This week saw Opening Day at Yankee Stadium, an annual rite of spring. Jorge Posada threw out the ceremonial first pitch. Meanwhile, in D.C. Posada’s former battery mate, Roger Clemens, saw the start of his retrial on charges of lying to Congress. Clemens was the master of the fastball, an intimidator on the mound. A different sort of pitch was being thrown in this arena this week. Lawyers on both sides were engaged in jury selection.
The purpose of this process is to weed out those with preconceived opinions who could not promise to keep an open mind and judge the evidence in an impartial fashion. Lawyers have agendas in jury selection. In our state we are privileged to have the only individual voir dire system in the country. Despite constant challenges by the advocates for judicial expediency, this right has been guaranteed by our state constitution. Here lawyers, and not the judge, have the right to conduct individual questioning of prospective jurors. In the federal court, where Clemens is being tried, the opportunity for individual questioning is substantially limited.
In every jurisdiction lawyers jockey for the opportunity to plant the seeds of their trial themes in the voir dire process. The rules of jury selection are clear, we cannot posit hypotheticals that mirror the potential evidence in a case and then ask prospective jurors how they would react. The line appears clear in our caselaw; however, there is a constant friction between defense lawyers and the presiding judge to move that line.
For example, if the George Zimmerman case was being tried in a Connecticut court defense lawyers would want to know how a juror felt about the concept of using deadly force in self-defense, the core issue in that case. Such questions have to be phrased in a broad, conceptual sense, rather than specifically focused on the facts of that case. An example of an acceptable question is, “Do you have any religious or philosophical objections to the use of force to defend yourself?” The question that crosses the line would be, “If you were approached at night by someone wearing a hoodie, and felt threatened, do you feel you have the right to shoot that person?” One question addresses the concept, while the offending question gets to the facts at hand and tries to elicit an opinion in advance.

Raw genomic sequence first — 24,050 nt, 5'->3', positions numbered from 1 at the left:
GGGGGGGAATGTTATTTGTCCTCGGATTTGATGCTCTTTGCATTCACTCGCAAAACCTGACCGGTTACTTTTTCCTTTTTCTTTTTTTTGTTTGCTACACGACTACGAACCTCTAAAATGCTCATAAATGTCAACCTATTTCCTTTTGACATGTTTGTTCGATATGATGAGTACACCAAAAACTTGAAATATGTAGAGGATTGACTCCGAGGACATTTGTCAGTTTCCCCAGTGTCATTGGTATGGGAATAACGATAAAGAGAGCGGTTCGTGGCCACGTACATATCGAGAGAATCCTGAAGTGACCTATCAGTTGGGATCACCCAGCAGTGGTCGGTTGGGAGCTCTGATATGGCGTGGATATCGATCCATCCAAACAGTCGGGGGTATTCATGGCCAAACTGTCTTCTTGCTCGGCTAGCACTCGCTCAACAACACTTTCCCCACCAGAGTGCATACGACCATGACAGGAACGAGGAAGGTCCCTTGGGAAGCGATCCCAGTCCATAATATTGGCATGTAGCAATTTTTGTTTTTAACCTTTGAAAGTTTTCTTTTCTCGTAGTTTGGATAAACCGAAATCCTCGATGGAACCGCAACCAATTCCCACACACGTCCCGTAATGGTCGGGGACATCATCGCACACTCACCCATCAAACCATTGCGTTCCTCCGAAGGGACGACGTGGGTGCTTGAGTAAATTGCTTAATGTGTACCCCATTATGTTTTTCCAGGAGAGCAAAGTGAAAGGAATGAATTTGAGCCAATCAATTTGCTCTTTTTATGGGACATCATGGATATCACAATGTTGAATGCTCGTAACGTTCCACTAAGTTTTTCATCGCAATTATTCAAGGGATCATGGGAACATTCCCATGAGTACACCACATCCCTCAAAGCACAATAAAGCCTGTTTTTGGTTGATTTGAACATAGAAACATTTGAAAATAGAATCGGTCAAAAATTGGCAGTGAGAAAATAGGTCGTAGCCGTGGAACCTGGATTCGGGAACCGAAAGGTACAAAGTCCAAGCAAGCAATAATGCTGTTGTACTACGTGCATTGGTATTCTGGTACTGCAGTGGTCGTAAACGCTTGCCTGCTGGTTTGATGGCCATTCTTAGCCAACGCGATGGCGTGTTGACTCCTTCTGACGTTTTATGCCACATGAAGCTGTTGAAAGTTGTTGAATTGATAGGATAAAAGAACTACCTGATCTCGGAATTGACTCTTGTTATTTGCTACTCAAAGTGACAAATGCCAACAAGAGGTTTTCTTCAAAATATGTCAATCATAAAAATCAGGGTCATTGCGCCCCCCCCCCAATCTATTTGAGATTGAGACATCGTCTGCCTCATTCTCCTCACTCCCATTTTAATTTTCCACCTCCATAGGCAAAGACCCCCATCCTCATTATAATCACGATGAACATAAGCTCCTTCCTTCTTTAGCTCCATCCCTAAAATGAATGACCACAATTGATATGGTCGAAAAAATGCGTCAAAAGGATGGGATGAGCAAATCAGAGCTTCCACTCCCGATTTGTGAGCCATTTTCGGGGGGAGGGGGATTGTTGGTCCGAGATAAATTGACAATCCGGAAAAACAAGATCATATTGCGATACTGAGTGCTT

At Clemens’ trial his attorney, Rusty Hardin, threw out the first ceremonial “pitch.” He demonstrated the art of asking the focused question without crossing the line into fact-specific hypotheticals, when he inquired if several of the jurors could conceive of a situation where a witness says something under oath that he believes to be true which later turns out not to be, without being accused of intentionally lying.
What Hardin did, in a not so subtle fashion, was tell those jurors that Clemens said something under oath that turned out to be untrue, but when he said it he believed it to be true. He is taking the reality of the anticipated evidence and turning a disadvantage to a defense-“I didn’t really mean to lie.”
Responses from some of the potential venire persons were also telling. A number of them were skeptical of Congress wasting time in hearings into drug use in baseball while there are so many more important issues that should be taking their time. It remains to be seen whether Hardin’s “pitch” combined with an undercurrent of thought that the hearings were superfluous will carry the day for the Rocket this time around. It’s just the first inning, get your popcorn and beer and settle in for a long game.
Let me know what you think. Post your comments below or send me a Tweet @RichMeehan on Twitter.